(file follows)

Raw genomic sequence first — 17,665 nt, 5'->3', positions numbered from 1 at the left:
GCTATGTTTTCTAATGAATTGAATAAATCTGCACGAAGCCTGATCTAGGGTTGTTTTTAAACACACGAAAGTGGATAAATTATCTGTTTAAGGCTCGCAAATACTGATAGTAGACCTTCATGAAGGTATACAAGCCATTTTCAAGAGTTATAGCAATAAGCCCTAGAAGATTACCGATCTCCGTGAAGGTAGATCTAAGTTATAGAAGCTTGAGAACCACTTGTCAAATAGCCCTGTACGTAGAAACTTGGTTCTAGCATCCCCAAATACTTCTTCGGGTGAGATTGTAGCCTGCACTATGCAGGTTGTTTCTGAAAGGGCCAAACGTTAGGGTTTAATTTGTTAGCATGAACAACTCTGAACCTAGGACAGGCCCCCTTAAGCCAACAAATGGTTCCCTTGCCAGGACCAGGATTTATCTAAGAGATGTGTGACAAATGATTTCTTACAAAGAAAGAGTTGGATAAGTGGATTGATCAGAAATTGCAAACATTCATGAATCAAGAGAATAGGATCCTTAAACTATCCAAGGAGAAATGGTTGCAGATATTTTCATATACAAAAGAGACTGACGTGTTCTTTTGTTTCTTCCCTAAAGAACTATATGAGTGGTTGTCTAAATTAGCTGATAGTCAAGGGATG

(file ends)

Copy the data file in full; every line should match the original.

Raw genomic sequence first — 17,665 nt, 5'->3', positions numbered from 1 at the left:
GCTATGTTTTCTAATGAATTGAATAAATCTGCACGAAGCCTGATCTAGGGTTGTTTTTAAACACACGAAAGTGGATAAATTATCTGTTTAAGGCTCGCAAATACTGATAGTAGACCTTCATGAAGGTATACAAGCCATTTTCAAGAGTTATAGCAATAAGCCCTAGAAGATTACCGATCTCCGTGAAGGTAGATCTAAGTTATAGAAGCTTGAGAACCACTTGTCAAATAGCCCTGTACGTAGAAACTTGGTTCTAGCATCCCCAAATACTTCTTCGGGTGAGATTGTAGCCTGCACTATGCAGGTTGTTTCTGAAAGGGCCAAACGTTAGGGTTTAATTTGTTAGCATGAACAACTCTGAACCTAGGACAGGCCCCCTTAAGCCAACAAATGGTTCCCTTGCCAGGACCAGGATTTATCTAAGAGATGTGTGACAAATGATTTCTTACAAAGAAAGAGTTGGATAAGTGGATTGATCAGAAATTGCAAACATTCATGAATCAAGAGAATAGGATCCTTAAACTATCCAAGGAGAAATGGTTGCAGATATTTTCATATACAAAAGAGACTGACGTGTTCTTTTGTTTCTTCCCTAAAGAACTATATGAGTGGTTGTCTAAATTAGCTGATAGTCAAGGGATG